As more of our traditions are cast aside as archaic, passe, or “problematic;” as we see public schools trying to use racist policies to heal past racism; as children are exploited and used to score political points that steal their innocence, it is more important than ever to pass the lessons of childhood and growing up, unmolested from the cynicism and Behemoths that are always waiting at their heels. Children are the purest form of what humans can achieve: through their bottomless font of curiosity, their reckless disregard for boundaries, a wide-eyed incredulity at each new discovery — refreshed with each new day. I cannot understand those who look at children in our society as plagues: as disease spreaders (so we must keep them masked and isolated) or contributing to climate change, or preventing women from being content cogs in the industrial machine. Children are not the causes of our problems, but they could hold the answers, through meaning, purpose, discovery, and creativity.
Life goes on. It must. What’s left for us is to decide what kind of life it will be.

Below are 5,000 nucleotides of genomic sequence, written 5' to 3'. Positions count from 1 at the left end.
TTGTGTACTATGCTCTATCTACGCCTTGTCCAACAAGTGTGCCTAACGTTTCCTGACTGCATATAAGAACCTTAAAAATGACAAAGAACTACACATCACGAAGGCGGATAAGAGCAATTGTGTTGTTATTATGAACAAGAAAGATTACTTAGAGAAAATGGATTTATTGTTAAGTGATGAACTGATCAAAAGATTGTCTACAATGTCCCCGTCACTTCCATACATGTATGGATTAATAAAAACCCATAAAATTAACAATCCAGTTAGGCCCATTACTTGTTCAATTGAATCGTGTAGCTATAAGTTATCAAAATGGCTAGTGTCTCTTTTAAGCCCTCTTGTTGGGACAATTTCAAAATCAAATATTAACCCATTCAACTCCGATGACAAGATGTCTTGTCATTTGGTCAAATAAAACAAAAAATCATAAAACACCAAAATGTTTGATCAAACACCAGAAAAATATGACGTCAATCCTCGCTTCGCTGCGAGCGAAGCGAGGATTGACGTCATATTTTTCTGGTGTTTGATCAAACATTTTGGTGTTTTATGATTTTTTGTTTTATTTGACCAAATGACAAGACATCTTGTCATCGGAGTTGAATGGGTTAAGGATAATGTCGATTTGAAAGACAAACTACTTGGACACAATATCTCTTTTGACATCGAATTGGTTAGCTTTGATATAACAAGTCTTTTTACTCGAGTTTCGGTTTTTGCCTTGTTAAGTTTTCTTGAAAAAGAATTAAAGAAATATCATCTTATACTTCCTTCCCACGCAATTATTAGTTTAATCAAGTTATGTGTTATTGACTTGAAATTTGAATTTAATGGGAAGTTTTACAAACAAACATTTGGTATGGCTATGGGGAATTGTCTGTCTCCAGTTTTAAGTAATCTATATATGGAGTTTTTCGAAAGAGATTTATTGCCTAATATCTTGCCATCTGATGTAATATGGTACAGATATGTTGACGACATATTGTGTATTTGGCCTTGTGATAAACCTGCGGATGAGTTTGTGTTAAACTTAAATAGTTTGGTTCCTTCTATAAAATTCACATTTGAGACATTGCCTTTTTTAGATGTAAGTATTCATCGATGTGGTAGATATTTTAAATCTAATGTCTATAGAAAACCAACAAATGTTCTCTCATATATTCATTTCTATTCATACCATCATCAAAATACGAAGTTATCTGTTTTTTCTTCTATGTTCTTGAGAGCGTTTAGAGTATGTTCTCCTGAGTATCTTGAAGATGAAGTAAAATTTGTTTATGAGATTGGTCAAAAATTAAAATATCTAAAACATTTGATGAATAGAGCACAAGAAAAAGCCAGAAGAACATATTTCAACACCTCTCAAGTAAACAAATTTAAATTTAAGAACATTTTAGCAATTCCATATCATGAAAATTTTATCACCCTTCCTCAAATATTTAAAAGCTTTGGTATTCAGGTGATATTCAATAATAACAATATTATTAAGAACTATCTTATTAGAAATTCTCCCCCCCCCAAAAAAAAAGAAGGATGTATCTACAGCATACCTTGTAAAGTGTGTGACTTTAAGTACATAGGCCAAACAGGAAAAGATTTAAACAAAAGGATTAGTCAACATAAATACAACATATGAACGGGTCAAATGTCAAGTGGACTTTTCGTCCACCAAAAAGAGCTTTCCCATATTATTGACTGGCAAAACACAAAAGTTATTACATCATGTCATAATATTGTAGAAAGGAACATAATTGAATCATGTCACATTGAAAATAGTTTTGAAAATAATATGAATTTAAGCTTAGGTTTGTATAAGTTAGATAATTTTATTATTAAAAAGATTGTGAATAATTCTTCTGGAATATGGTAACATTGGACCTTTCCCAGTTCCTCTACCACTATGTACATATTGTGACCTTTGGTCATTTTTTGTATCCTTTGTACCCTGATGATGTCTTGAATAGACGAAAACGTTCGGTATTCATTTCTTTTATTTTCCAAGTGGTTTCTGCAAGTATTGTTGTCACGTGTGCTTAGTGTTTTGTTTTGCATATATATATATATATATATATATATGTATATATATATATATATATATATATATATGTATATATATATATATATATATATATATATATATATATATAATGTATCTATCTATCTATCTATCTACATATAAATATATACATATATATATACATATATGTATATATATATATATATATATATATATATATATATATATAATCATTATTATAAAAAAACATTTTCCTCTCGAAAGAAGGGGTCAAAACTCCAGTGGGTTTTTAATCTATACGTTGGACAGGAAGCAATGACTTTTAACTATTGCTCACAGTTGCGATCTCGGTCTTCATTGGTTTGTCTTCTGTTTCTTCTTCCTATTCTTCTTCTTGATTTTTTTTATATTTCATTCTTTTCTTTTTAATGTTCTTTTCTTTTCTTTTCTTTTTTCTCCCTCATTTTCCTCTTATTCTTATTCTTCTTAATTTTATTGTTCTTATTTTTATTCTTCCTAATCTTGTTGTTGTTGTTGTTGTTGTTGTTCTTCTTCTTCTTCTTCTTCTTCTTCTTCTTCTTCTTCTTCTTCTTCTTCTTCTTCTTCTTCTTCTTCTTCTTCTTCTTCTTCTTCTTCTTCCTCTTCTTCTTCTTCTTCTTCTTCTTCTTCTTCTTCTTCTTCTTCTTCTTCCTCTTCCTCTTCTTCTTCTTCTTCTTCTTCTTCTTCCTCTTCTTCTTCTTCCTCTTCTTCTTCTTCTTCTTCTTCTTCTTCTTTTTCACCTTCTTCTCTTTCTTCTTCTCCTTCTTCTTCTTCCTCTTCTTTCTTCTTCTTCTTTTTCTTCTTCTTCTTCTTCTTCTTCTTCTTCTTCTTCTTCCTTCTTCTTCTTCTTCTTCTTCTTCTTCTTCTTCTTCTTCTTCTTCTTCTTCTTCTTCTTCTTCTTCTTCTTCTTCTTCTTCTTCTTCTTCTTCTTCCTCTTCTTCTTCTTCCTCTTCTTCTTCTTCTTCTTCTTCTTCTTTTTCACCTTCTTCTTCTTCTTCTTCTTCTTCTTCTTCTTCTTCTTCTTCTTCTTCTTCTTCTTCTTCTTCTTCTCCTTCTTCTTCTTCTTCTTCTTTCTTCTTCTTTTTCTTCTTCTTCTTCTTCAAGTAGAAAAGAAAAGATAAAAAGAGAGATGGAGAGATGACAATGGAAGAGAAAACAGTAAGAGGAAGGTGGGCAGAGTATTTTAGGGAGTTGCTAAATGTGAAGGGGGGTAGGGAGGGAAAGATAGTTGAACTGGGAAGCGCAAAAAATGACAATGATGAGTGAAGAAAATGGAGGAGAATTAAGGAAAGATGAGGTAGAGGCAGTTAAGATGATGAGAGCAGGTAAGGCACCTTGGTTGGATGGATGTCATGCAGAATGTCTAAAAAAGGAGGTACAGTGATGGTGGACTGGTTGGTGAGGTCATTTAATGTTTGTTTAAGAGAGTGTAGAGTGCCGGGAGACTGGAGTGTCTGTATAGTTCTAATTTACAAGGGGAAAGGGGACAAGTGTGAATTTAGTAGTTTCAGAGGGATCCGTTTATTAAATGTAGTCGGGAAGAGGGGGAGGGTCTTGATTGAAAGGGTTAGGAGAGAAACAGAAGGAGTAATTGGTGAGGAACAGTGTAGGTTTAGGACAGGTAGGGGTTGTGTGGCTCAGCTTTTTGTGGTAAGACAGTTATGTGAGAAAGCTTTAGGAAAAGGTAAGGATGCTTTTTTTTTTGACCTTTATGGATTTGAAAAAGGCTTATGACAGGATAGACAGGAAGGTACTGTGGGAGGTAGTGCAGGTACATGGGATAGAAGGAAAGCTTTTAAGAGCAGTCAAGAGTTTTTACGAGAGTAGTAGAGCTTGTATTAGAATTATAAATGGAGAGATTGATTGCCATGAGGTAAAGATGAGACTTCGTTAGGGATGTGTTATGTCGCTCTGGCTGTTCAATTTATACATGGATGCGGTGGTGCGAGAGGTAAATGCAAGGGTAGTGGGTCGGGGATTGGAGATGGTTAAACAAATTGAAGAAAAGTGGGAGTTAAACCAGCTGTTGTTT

“The sun rises every morning. I do not rise every morning, but the variation is due not to my activity, but to my inaction. Now, to put the matter in a popular phrase, it might be true that the sun rises regularly because he never gets tired of rising. His routine might be due, not to a lifelessness, but to a rush of life. The thing I mean can be seen, for instance, in children, when they find some game or joke that they specially enjoy. A child kicks his legs rhythmically through excess, not absence, of life. Because children have abounding vitality, because they are in spirit fierce and free, therefore they want things repeated and unchanged. They always say, “Do it again”; and the grown-up person does it again until he is nearly dead. For grown-up people are not strong enough to exult in monotony. But perhaps God is strong enough to exult in monotony. It is possible that God says every morning, “Do it again” to the sun, and every evening, “Do it again” to the moon. It may not be automatic necessity that makes all daisies alike; it may be that God makes every daisy separately, but has never got tired of making them. It may be that He has the eternal appetite of infancy; for we have sinned and grown old, and our Father is younger than we. The repetition in Nature may not be a mere recurrence; it may be a theatrical encore.” — Gilbert Keith Chesterton, Orthodoxy